, Television is generally acknowledged as the most powerful advertising medium as it allows for sight, sound, and motion and reaches a broad spectrum of consumers. The wide reach of TV advertising translates to low cost per exposure. From a brand equity perspective, TV advertising has two particularly important strengths. First, TV advertising can be effective means of vividly demonstrating product attributes and persuasively explaining their corresponding consumer benefits. Second, TV advertising can be compelling means for dramatically portraying non-product-related user and usage imagery, brand personality, and so on. Television is a common medium of information and is very effective in delivering a message or in a wide sense, for effective marketing communication. Kotler & Fox (1985) stated that television has advantages and disadvantages related to its effectiveness as a medium to broadcast advertising messages. The advantages are that the information can be easily viewed, listened to, and pictured. Belch & Belch (2004) stated that television is considered the ideal medium to advertise as advertisement exposure can showcase the most attractive side of the products. The disadvantage of TV advertising is the higher cost, that fact that it can be highly confusing medium that the audience is selective. In emerging market like Bangladesh, television is the most popular medium for information and entertainment. 16 2.2.2 Radio Advertising: Radio advertising is available on national networks and on local markets. Radio stations are designated either AM or FM. An AM or amplitude modulation, station varies the height of its electromagnetic signal so that during the daytime it produce waves, called ground wave, that follow the contour of the earth (Wells, 2000). An FM or frequency modulation, stations differs from AM in that the wavelength (frequency) is adjusted rather than the height (amplitude), which remains constant. Because the signal put out by an FM station follows the line sight, the distance of the signal depends on the height of the antenna. Bangladesh Radio has expanded its FM broadcasting and community radio.

Print Advertising:
Print media are media that deliver messages one topic at a time and one thought at a time. Print media offers a stark contrast to broadcast media (wells, 2000) Most importantly, because of its self-paced nature, magazines and newspapers can provide much detailed product information (Keller, 2008). In general, the two main print media-magazines and newspaper- have many advantages. Newspaper advertisement is very effective tool to spread the information quickly to a large number of audience (Altstiel & Grow, 2006). Newspaper includes broad market coverage consumer’s ability to comparison shop, positive consumer attitudes, flexibility and interaction between national advertisers and local retailers. Magazine advertisements deliver highly qualified targets and are effective in increasing brand sales and market share. The benefits of magazine advertising include the ability to reach specialized audiences, audience receptivity, a long life span, visual quality, and the distribution of sales promotion devices. Effective print materials are the most tangible means of placing company’s message firmly in the hands and mind the customers.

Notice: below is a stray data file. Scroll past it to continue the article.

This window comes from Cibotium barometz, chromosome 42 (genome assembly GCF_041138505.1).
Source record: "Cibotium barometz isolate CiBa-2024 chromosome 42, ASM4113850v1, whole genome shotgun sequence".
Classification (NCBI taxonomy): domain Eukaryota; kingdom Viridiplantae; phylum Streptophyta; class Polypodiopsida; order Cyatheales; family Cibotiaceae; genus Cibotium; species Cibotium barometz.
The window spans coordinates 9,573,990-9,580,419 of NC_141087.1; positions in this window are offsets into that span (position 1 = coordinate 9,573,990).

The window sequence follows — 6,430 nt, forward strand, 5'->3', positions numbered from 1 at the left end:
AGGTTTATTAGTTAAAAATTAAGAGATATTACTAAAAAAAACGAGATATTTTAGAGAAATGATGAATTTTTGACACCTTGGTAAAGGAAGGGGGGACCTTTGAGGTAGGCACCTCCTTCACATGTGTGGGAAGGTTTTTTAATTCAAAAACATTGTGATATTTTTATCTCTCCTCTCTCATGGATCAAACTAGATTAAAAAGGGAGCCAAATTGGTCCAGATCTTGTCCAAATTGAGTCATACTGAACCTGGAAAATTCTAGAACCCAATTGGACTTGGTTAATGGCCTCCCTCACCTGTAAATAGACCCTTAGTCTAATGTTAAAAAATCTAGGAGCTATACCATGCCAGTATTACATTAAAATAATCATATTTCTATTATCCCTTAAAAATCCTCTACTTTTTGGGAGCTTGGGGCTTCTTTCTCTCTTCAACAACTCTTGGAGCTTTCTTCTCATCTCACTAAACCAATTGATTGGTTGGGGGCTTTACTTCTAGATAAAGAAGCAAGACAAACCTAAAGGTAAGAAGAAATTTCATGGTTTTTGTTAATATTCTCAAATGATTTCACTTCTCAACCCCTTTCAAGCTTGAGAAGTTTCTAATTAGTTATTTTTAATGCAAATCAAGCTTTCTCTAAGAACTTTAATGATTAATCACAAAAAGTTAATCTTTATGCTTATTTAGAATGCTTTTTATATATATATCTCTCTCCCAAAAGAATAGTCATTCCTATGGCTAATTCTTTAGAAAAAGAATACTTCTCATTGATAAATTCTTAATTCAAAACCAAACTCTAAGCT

Outdoor advertising (Billboard): Outdoor advertising includes all forms of advertising that provide out-of-doors exposure. These forms may be pictured, written or spoken (Agnew, 1985; Nelson & Sykes, 1953; Wilson, 1952). Prevalent forms of outdoor advertising include billboards, street furniture, transit and alternative forms. Billboards are the predominant form of outdoor advertising and are further classified into bulletins, 8 sheet posters (smaller size), 30 sheet posters (larger size), wrapped 30 sheet posters, squared wrapped posters, spectaculars and wall murals based on size, shape, and placement. Technology has provided outdoor advertisers with myriad options. Most recently, the liberal use of electronics has created ‘‘spectacular’’ billboards that look like giant screen televisions, some even with sound. The term 'billboard advertising' relates to the usage of signs along the roadways and waysides for the purpose of advertising and promoting a range of products and services.

Mobile Advertisement: Mobile advertising targets users of handle wireless devices like mobile phones and personal digital assistants (PDAs). The main advantage of mobile advertising is that it can reach target customers anywhere any time. To promote the selling of products or services, all the activities required to communicate with the consumers and transferred to mobile devices. Combining customers’ user profile and context, advertising companies provide the target customers with exactly the advertisement information they desire, not just spam them with 17 advertisements (Tripathy & Siddique, 2008). Andersson and Nilsson (2000) evaluated location sensitive SMS campaign effectiveness based on traditional communication effect measures and showed SMS campaigns were effective and have a positive impact on brand awareness.